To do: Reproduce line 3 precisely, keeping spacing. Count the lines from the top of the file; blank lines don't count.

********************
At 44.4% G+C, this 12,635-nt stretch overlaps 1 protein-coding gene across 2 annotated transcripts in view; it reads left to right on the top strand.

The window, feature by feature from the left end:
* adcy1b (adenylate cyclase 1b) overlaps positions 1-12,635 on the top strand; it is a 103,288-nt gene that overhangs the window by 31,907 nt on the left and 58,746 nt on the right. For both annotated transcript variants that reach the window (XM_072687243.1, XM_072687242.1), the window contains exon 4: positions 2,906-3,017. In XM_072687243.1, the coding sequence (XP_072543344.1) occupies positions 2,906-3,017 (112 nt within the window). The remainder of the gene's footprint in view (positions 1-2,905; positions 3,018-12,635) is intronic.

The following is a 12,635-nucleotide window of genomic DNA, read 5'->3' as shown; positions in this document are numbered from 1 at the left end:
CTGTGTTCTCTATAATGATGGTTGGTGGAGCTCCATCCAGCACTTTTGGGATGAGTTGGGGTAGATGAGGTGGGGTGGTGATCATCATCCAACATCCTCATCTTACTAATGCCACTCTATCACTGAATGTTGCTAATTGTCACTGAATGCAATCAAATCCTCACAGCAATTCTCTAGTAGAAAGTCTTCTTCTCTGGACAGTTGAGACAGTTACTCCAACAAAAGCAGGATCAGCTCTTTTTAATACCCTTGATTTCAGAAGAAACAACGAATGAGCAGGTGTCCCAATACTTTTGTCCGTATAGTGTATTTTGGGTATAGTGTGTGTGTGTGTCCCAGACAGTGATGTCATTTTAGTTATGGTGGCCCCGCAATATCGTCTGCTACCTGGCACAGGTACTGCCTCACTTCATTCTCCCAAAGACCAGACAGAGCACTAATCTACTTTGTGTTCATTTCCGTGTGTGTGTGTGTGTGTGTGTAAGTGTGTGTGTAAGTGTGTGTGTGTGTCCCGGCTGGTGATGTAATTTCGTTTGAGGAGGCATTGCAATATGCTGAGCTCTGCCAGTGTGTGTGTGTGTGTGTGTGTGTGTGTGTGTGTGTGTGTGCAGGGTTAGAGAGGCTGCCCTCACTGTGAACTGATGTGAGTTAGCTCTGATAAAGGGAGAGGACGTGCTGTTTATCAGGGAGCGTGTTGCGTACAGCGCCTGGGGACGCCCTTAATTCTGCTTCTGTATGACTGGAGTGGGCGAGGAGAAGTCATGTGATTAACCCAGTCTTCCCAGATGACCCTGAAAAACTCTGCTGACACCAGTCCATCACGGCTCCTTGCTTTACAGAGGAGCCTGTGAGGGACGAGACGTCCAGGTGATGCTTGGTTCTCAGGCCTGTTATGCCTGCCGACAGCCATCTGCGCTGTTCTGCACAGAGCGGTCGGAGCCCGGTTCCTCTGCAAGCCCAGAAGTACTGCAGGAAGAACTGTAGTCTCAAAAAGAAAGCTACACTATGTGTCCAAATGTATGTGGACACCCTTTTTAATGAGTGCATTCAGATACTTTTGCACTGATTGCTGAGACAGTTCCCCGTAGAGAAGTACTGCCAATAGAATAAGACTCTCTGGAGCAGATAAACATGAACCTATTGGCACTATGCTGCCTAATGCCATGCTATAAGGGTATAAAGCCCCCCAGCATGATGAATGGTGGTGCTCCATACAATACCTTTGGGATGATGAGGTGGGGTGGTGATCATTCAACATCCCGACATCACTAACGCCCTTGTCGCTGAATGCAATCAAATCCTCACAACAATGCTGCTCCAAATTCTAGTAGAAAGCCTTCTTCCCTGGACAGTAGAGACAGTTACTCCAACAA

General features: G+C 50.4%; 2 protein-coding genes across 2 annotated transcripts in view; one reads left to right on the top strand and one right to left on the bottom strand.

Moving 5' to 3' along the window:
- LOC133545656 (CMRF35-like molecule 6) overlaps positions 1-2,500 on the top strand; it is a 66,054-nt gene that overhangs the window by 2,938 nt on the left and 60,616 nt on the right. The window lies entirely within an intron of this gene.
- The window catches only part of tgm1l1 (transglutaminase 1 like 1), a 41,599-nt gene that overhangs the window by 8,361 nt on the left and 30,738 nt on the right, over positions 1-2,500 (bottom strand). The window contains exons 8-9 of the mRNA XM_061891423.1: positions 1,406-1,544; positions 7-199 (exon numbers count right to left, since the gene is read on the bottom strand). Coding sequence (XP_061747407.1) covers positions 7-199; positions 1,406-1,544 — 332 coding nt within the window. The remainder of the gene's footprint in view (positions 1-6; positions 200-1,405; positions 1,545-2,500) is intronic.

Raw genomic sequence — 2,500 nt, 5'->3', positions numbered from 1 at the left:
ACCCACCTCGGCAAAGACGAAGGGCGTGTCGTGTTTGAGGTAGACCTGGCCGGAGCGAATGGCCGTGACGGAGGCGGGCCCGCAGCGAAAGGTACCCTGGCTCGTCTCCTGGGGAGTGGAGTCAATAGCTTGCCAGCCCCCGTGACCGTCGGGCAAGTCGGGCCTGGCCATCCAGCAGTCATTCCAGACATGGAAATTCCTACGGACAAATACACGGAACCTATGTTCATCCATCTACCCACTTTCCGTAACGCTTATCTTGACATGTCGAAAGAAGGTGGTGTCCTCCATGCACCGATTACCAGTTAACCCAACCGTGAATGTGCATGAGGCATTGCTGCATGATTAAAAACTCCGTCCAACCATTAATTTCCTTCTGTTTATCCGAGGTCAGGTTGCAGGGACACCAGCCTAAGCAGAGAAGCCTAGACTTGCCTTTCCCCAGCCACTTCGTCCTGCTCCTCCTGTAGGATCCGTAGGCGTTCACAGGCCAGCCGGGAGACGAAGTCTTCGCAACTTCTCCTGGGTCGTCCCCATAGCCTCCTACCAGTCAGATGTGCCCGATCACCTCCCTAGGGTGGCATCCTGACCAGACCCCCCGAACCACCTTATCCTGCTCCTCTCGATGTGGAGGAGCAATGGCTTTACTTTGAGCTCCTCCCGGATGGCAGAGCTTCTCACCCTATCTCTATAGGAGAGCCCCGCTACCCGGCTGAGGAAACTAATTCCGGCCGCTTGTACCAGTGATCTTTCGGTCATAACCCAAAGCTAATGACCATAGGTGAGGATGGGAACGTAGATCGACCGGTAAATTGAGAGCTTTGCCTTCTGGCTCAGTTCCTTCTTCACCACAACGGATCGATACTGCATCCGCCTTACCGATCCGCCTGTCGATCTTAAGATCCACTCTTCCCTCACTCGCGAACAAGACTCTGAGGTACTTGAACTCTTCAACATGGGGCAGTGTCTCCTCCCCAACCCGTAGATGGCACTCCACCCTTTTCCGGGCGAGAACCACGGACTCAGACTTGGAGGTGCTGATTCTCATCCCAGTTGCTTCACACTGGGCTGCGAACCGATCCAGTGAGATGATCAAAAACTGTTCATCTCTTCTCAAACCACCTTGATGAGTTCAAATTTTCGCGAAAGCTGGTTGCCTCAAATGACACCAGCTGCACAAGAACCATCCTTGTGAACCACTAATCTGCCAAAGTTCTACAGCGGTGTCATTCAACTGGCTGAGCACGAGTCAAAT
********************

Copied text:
* adcy1b (adenylate cyclase 1b) overlaps positions 1-12,635 on the top strand; it is a 103,288-nt gene that overhangs the window by 31,907 nt on the left and 58,746 nt on the right. For both annotated transcript variants that reach the window (XM_072687243.1, XM_072687242.1), the window contains exon 4: positions 2,906-3,017. In XM_072687243.1, the coding sequence (XP_072543344.1) occupies positions 2,906-3,017 (112 nt within the window). The remainder of the gene's footprint in view (positions 1-2,905; positions 3,018-12,635) is intronic.